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Tuesday, October 27, 2020
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Building Height Discussed at Planning Meeting

Planning consultant James Duncan discusses building height.Using feet to determine how tall a building is allowed to be instead of using the numbr of stories was the main point of discussion Thursday at a Planning and Natural Resources meeting on a proposed, revamped zoning code for the U.S. Virgin Islands.

“We have to get away from stories. It taxes our permit department and taxes our legal department,” said Stuart Smith, Planning’s director of Comprehensive and Coastal Zone Planning.

The proposed revamped zoning code includes some tweaks to the current district definitions. Business becomes Commercial, and Residential has some new additions. Residential buildings in zones R-1, R-2 and the new R-3A are all considered low density. R-1 calls for lots 20,000 square feet or larger in size. R-2 includes lots 10,000 square feet or larger in size. R-3A is used for lots 6,000 square feet in size. There are also provisions for the number of buildings in these districts.

R-3B is for low density, multiple residential on a lot 6,000 square feet or larger. R-3C, another new category, is moderate density, multiple residential with lots 6,000 square feet and larger. R-4 is moderate density, multiple residential on a lot 3,000 square feet or larger. R-5 is high-density multiple residential on a lot 10,000 square feet in size.

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Under the proposed revamped zoning code, height limits on R-1, R-2 and R-3A will stand at 28 feet. R-3B will have a height limit of 40 feet. R-3C will have a height limit of 76 feet. R-4’s height limit will be 40 feet, and R-5’s, 100 feet. All height limits exclude the cistern.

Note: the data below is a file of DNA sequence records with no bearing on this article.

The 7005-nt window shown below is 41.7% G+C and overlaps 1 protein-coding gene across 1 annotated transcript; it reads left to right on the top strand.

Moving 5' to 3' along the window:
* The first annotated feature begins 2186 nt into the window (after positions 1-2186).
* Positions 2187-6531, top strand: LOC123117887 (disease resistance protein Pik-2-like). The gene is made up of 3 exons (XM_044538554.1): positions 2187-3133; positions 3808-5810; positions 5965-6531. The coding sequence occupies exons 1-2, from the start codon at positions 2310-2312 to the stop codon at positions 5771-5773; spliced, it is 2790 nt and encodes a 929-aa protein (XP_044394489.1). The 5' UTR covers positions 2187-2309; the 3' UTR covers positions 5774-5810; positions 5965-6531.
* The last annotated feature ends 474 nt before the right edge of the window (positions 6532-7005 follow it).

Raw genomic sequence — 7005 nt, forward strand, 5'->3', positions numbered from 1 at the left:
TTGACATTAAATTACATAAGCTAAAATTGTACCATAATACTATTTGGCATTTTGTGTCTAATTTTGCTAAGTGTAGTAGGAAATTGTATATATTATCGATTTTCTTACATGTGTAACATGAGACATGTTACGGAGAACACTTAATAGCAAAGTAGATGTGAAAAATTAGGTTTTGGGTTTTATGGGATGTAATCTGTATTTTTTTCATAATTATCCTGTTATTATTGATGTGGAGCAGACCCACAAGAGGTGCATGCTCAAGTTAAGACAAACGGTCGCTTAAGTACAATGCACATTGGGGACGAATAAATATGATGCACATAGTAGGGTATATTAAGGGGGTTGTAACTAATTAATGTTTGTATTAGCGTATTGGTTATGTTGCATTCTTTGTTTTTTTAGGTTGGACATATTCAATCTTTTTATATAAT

Using stories to define how tall a building can be leaves room for interpretation. Smith said two different architects are likely to look at the number of stories in two different ways.

At issue for some of the nearly a dozen people who attended the meeting at Nazareth Lutheran Church was the fact that on St. John, people build on very steep slopes because they have no choice. They were concerned the new definitions would make it difficult to design homes to fit the zoning code.

“Sometimes you have to build the way the land is,” resident Andrew Penn said.

Smith and the consultants hired by Planning to revamp the zoning code, Stuart Meck of the Bloustein School of Public Planning and Policy at Rutgers University and James Duncan of Duncan Associatees, all asked resident for their input so they can make the zoning code fit reality.

“We’re trying to get a common sense code for you,” Duncan said.

Meck, Dunstan and others began work on revamping the zoning code in 2008, the first effort since the current zoning code began in 1972.

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